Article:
A version of this article originally appeared on Performer Magazine.
Spending too much on promo items for your band? You want the freedom to focus on your band without going broke in the process. Well, here's a way to kill two birds with one proverbial stone: start making your own merch.
Many bands go through the Sticker Guy for stickers or Disc Makers for their CDs as these are fairly inexpensive services. T-shirts tend to be the priciest of the bunch, unless you know how to do it yourself. Screen printing is also substantially simpler than you might be led to believe.
Marc Pinansky (of the band Township) recently started making his own shirts to peddle at his solo shows. "First, people asked. That gave me a good excuse to try my hand at screen printing. The idea that I'm hand-making these shirts fits in perfectly with the theme of my solo career – it's all very hands-on and simple. It's nice to see the philosophy of the music carry over to the merchandise."
When asked about the process, he comments, "It was relatively simple and fun to learn. Like any art project as a child, there is a bit of wide-eyed wonder when you see something that you have created from nothing. The hardest part of the process for me is that there are several small steps that can easily be overlooked and will ruin a shirt if not done properly. Also, despite its simplicity, it can be a very time- and space-consuming project. I would recommend taking the project slow, so each step is well executed and you don't eat up a whole day with a mediocre product to show for it."
This step-by-step guide will help you start making profitable merch. Best of all, these techniques can also be applied to hats, bags, posters, and more.
To get started, you'll want to purchase a screen printing screen. It's easier to start with a kit since it has all the components you need (screens, fabric ink, and a squeegee), and can be found for a relatively low price at most craft stores. One recommendation is the Speedball Fabric Screen Printing Kit (which can be purchased online for $39.99 or at your local AC Moore store). You'll also need an X-Acto knife, some extra blades, and blank shirts, bags, bandannas, or other items you plan to customize.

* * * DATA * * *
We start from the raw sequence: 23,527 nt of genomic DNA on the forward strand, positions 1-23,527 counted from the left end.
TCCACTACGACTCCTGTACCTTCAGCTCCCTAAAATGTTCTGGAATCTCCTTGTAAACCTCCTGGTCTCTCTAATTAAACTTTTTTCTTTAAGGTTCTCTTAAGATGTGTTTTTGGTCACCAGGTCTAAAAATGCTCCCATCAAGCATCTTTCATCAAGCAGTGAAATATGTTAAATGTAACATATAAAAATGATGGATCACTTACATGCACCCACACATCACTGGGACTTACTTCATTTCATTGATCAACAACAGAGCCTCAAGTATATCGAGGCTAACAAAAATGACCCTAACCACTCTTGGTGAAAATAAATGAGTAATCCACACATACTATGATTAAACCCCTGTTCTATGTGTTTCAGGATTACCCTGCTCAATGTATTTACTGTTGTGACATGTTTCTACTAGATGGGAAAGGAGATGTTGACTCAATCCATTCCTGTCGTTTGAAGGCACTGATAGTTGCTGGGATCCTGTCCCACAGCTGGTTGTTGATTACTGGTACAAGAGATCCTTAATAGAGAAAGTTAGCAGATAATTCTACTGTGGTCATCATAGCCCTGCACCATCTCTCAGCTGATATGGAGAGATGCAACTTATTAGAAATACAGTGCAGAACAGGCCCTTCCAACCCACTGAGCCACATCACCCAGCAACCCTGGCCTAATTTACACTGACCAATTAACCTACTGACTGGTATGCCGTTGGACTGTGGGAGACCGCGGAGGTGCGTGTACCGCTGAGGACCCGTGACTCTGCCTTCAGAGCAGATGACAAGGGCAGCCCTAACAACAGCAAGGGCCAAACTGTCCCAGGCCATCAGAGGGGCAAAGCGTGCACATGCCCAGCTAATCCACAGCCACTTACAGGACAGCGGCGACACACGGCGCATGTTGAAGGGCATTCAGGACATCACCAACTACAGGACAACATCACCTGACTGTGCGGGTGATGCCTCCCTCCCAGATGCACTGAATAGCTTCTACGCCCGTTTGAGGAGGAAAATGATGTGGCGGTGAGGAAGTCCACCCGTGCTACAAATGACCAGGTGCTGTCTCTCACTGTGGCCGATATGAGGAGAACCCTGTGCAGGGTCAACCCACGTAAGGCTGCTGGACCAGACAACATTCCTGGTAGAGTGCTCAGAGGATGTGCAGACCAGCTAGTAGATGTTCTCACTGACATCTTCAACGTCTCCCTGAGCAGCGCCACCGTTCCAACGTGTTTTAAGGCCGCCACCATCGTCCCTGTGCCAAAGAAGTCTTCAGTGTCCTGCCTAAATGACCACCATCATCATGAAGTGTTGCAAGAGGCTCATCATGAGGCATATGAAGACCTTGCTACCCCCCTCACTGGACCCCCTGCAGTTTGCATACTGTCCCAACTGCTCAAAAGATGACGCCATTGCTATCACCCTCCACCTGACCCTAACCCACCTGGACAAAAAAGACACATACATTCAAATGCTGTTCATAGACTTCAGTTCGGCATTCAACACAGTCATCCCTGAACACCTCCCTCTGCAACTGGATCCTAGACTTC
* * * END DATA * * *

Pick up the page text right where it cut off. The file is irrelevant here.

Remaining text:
- Decide what you want for your design. It can be as intricate as you're willing to take the time to cut out. Draw out your design first, and determine if you'll need to do multiple screens to get everything on there you'd like (multiple designs placed in different areas on the shirt will necessitate more cut-outs).
- Cut out your design with the X-Acto. Remember, anything that's cut out will show up when you print the shirt, so only cut out what you want to show up on the final product. At times you'll have to let lines of paper remain to hold the cut-out together.
- Affix your design to the screen with tape, place a sheet of white paper or cardboard inside the shirt so that the ink won't bleed through onto the other side, and place the screen over the area you'd like to print.
- Have a bandmate hold down the screen, put ink onto the screen, and use the squeegee to press the ink through the screen by dragging it back and forth over the area to be inked. The number of times you must do this will be determined by the pressure you apply to the squeegee and the area to be inked. The larger the area, the more ink, and the more times you should go back and forth over the design. For a design approximately 8" x 10", you shouldn't be pressing the shirt for more than 30 seconds. Otherwise, you may over saturate (and ruin) the paper, making it impossible to print more than a small handful of shirts.
- Lift the screen from one side, ensure that the ink has properly transferred, and then remove the screen. Place the shirt to the side; it will need to dry for approximately 15 minutes before you can do anything else with it. A good cut-out with a skilled squeegee artist can produce about 30 T-shirts before the paper will be too wet, and you start to risk bleeding on the shirt.
- When the shirt is dried, you may add more designs by following the above steps, or you'll need to steam-free iron the shirt with a towel over it in order to set the ink. If you do this, the shirt will last hundreds of washes. If you don't, it'll likely wash out during the first cleaning.
The process takes practice in order to get it right. If you make 30 shirts of one unique design, the approximate cost will be $110. This means each shirt will cost approximately $3.70. Once the initial investment is covered though, you'll only be paying the cost of the shirt ($2-3) and additional ink ($2-10 depending on style, color, and quality/company).
Have you ever made your own DIY band merch? Share your tips in the comments below!
Andrew Lapham Fersch is a Boston-based music journalist who has contributed to Performer Magazine, Verbicide Magazine, and Steez Magazine, among others. He's also a teacher who believes that we should change the way that public education works, and has been a guest speaker at TEDx events discussing ideas for education reform. Read more of his work at alrightimwrong.com.